Insomnia is considered among the most prevalent health conditions in western communities. Treatment regularly consists of pharmacology and/or psychotherapy. However, pharmacological treatments bear a high risk of development of tolerance and addiction, whereas the availability of specifically qualified psychotherapists to treat insomnia is scarce. Innovative treatments have the capability to fill this supply gap. One of these new methods is called auditory stimulation and uses external stimuli that travel through existing sensory networks to influence sleep. This stimulation method has so far been mainly used to assess overnight memory consolidation in healthy participants in which slow oscillations, neuronal events occurring prominently in deep sleep, were enhanced successfully. Initial findings and secondary outcome parameters indicate that the potentiation of slow oscillations can deepen sleep, however there are currently no studies assessing efficacy in patients with insomnia. Further research is recommended.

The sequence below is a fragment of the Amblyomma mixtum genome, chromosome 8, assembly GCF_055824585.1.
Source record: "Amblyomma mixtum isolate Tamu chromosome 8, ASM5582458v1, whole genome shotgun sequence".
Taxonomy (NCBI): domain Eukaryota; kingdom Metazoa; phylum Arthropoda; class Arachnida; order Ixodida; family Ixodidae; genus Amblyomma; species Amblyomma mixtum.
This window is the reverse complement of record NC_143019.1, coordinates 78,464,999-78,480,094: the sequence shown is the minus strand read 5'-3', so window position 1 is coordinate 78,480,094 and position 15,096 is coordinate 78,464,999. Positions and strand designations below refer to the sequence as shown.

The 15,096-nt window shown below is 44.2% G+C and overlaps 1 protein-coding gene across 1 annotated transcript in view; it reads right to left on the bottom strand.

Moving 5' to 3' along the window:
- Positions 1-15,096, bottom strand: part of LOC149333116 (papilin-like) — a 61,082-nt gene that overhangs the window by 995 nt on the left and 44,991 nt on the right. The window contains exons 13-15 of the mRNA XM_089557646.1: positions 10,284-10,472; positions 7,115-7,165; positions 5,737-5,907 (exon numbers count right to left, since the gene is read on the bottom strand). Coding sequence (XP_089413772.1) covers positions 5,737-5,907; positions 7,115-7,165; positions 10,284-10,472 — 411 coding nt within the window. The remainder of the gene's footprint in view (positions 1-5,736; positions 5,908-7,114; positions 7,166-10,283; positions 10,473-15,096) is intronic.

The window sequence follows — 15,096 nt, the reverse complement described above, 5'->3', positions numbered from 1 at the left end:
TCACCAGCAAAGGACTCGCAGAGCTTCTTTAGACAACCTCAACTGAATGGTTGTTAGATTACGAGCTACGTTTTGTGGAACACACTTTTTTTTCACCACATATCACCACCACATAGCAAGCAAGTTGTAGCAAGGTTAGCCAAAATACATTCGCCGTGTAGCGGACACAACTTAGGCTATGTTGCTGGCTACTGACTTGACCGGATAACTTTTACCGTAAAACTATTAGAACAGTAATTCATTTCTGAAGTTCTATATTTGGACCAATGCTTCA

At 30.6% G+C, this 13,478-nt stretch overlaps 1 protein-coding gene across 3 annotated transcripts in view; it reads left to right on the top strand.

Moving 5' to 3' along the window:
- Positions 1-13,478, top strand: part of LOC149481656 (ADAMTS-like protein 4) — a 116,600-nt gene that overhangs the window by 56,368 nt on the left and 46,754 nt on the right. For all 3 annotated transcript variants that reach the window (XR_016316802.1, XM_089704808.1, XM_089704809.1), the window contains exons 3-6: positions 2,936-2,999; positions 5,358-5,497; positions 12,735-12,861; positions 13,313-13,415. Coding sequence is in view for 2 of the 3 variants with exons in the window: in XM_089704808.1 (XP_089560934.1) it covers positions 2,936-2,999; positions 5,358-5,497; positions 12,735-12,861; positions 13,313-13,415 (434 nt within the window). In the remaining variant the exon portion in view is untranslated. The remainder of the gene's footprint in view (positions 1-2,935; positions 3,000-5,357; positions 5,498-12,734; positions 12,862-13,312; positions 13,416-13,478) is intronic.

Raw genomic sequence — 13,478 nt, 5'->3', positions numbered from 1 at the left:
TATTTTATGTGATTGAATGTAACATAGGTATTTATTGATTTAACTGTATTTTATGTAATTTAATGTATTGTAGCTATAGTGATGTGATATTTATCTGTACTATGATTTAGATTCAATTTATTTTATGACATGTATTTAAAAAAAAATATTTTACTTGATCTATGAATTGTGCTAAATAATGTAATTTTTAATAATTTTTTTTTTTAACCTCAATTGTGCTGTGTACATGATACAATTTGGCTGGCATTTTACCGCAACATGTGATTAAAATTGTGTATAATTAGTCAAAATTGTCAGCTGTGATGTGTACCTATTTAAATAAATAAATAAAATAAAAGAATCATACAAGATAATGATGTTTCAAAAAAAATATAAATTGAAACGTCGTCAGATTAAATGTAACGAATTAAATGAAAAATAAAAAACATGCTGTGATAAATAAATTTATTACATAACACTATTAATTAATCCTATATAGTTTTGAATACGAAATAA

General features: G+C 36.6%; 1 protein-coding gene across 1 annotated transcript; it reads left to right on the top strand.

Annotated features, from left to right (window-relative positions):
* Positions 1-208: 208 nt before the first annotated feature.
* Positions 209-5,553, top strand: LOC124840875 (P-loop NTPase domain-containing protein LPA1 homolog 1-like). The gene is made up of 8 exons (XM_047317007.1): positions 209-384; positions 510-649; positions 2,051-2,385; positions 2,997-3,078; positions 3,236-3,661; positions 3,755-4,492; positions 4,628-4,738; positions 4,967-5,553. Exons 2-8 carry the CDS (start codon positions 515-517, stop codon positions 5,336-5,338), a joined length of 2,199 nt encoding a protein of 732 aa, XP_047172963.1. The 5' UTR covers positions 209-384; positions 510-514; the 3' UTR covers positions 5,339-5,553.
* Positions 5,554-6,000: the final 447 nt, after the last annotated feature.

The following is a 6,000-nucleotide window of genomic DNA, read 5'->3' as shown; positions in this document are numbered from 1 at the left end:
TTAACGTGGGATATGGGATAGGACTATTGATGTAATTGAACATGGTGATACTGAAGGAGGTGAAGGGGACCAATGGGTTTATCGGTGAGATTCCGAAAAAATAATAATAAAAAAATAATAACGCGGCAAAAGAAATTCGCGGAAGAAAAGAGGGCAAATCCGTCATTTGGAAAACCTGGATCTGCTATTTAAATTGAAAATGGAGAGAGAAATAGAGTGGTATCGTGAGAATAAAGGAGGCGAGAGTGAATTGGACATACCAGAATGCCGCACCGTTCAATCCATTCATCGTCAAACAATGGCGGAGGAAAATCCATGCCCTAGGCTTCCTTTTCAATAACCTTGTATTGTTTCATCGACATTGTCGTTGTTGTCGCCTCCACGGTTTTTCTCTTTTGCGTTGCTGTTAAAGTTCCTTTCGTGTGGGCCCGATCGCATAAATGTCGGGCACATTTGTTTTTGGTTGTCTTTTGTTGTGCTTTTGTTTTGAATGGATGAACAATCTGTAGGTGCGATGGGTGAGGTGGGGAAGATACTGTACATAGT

Fields of Science and Technology Classification 2012
- 501 Psychology
- Sleep initiation and maintenance disorders
- Acoustic stimulation
- Memory consolidation
- Sleep, slow-wave